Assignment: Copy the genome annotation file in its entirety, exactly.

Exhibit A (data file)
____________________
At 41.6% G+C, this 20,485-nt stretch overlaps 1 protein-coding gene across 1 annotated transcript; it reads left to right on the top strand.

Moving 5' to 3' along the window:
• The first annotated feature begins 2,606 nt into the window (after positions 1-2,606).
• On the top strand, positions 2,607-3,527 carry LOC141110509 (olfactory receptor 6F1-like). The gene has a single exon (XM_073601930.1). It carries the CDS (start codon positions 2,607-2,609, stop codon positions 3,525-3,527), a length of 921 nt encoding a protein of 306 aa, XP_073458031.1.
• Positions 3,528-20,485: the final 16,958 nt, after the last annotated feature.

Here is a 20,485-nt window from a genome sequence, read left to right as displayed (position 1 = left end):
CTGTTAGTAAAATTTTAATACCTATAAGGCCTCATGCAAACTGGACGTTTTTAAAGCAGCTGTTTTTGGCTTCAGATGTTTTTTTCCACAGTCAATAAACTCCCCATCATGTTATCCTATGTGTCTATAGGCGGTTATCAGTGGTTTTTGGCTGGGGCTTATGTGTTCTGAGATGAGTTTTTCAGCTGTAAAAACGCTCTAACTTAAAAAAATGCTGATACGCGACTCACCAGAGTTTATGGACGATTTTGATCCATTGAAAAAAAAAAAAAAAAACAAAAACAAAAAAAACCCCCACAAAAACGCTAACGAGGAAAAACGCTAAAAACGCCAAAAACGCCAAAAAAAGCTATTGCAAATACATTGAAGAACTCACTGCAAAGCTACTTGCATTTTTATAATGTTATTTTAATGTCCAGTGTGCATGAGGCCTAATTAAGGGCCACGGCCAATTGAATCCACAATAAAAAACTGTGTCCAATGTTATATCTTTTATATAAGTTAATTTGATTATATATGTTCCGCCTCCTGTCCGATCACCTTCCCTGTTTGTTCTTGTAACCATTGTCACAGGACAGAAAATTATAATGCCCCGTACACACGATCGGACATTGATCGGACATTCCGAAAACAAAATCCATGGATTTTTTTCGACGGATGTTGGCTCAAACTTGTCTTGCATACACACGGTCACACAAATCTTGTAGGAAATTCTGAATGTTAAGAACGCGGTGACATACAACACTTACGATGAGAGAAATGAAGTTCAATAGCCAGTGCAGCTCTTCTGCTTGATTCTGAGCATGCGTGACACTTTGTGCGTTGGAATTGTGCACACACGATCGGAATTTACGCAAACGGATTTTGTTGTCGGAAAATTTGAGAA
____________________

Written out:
At 41.6% G+C, this 20,485-nt stretch overlaps 1 protein-coding gene across 1 annotated transcript; it reads left to right on the top strand.

Moving 5' to 3' along the window:
• The first annotated feature begins 2,606 nt into the window (after positions 1-2,606).
• On the top strand, positions 2,607-3,527 carry LOC141110509 (olfactory receptor 6F1-like). The gene has a single exon (XM_073601930.1). It carries the CDS (start codon positions 2,607-2,609, stop codon positions 3,525-3,527), a length of 921 nt encoding a protein of 306 aa, XP_073458031.1.
• Positions 3,528-20,485: the final 16,958 nt, after the last annotated feature.

Here is a 20,485-nt window from a genome sequence, read left to right as displayed (position 1 = left end):
CTGTTAGTAAAATTTTAATACCTATAAGGCCTCATGCAAACTGGACGTTTTTAAAGCAGCTGTTTTTGGCTTCAGATGTTTTTTTCCACAGTCAATAAACTCCCCATCATGTTATCCTATGTGTCTATAGGCGGTTATCAGTGGTTTTTGGCTGGGGCTTATGTGTTCTGAGATGAGTTTTTCAGCTGTAAAAACGCTCTAACTTAAAAAAATGCTGATACGCGACTCACCAGAGTTTATGGACGATTTTGATCCATTGAAAAAAAAAAAAAAAAACAAAAACAAAAAAAACCCCCACAAAAACGCTAACGAGGAAAAACGCTAAAAACGCCAAAAACGCCAAAAAAAGCTATTGCAAATACATTGAAGAACTCACTGCAAAGCTACTTGCATTTTTATAATGTTATTTTAATGTCCAGTGTGCATGAGGCCTAATTAAGGGCCACGGCCAATTGAATCCACAATAAAAAACTGTGTCCAATGTTATATCTTTTATATAAGTTAATTTGATTATATATGTTCCGCCTCCTGTCCGATCACCTTCCCTGTTTGTTCTTGTAACCATTGTCACAGGACAGAAAATTATAATGCCCCGTACACACGATCGGACATTGATCGGACATTCCGAAAACAAAATCCATGGATTTTTTTCGACGGATGTTGGCTCAAACTTGTCTTGCATACACACGGTCACACAAATCTTGTAGGAAATTCTGAATGTTAAGAACGCGGTGACATACAACACTTACGATGAGAGAAATGAAGTTCAATAGCCAGTGCAGCTCTTCTGCTTGATTCTGAGCATGCGTGACACTTTGTGCGTTGGAATTGTGCACACACGATCGGAATTTACGCAAACGGATTTTGTTGTCGGAAAATTTGAGAA